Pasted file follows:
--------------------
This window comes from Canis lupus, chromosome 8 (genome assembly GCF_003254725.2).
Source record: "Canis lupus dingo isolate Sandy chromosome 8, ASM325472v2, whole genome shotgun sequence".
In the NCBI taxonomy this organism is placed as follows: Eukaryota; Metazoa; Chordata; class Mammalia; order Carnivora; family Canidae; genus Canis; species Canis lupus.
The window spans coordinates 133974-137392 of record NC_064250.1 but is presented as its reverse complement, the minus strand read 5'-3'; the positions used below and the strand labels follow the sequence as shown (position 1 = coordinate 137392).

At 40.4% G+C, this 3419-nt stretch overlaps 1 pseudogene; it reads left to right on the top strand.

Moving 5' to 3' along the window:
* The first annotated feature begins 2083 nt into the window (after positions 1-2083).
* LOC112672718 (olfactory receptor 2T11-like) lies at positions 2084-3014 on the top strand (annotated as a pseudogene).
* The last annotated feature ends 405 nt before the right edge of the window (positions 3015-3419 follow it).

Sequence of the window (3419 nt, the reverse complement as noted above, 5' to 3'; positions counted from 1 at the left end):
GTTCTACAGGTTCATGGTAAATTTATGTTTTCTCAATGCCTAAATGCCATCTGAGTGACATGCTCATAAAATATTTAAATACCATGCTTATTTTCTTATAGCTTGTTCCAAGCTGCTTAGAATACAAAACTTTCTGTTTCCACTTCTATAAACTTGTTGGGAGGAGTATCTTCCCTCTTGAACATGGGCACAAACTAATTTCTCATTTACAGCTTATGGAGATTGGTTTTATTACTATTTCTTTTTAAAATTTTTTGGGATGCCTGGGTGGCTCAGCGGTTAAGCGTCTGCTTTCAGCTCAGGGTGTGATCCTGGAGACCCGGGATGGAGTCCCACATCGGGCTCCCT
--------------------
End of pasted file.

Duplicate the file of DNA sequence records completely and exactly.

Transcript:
This window comes from Canis lupus, chromosome 8 (genome assembly GCF_003254725.2).
Source record: "Canis lupus dingo isolate Sandy chromosome 8, ASM325472v2, whole genome shotgun sequence".
In the NCBI taxonomy this organism is placed as follows: Eukaryota; Metazoa; Chordata; class Mammalia; order Carnivora; family Canidae; genus Canis; species Canis lupus.
The window spans coordinates 133974-137392 of record NC_064250.1 but is presented as its reverse complement, the minus strand read 5'-3'; the positions used below and the strand labels follow the sequence as shown (position 1 = coordinate 137392).

At 40.4% G+C, this 3419-nt stretch overlaps 1 pseudogene; it reads left to right on the top strand.

Moving 5' to 3' along the window:
* The first annotated feature begins 2083 nt into the window (after positions 1-2083).
* LOC112672718 (olfactory receptor 2T11-like) lies at positions 2084-3014 on the top strand (annotated as a pseudogene).
* The last annotated feature ends 405 nt before the right edge of the window (positions 3015-3419 follow it).

Sequence of the window (3419 nt, the reverse complement as noted above, 5' to 3'; positions counted from 1 at the left end):
GTTCTACAGGTTCATGGTAAATTTATGTTTTCTCAATGCCTAAATGCCATCTGAGTGACATGCTCATAAAATATTTAAATACCATGCTTATTTTCTTATAGCTTGTTCCAAGCTGCTTAGAATACAAAACTTTCTGTTTCCACTTCTATAAACTTGTTGGGAGGAGTATCTTCCCTCTTGAACATGGGCACAAACTAATTTCTCATTTACAGCTTATGGAGATTGGTTTTATTACTATTTCTTTTTAAAATTTTTTGGGATGCCTGGGTGGCTCAGCGGTTAAGCGTCTGCTTTCAGCTCAGGGTGTGATCCTGGAGACCCGGGATGGAGTCCCACATCGGGCTCCCT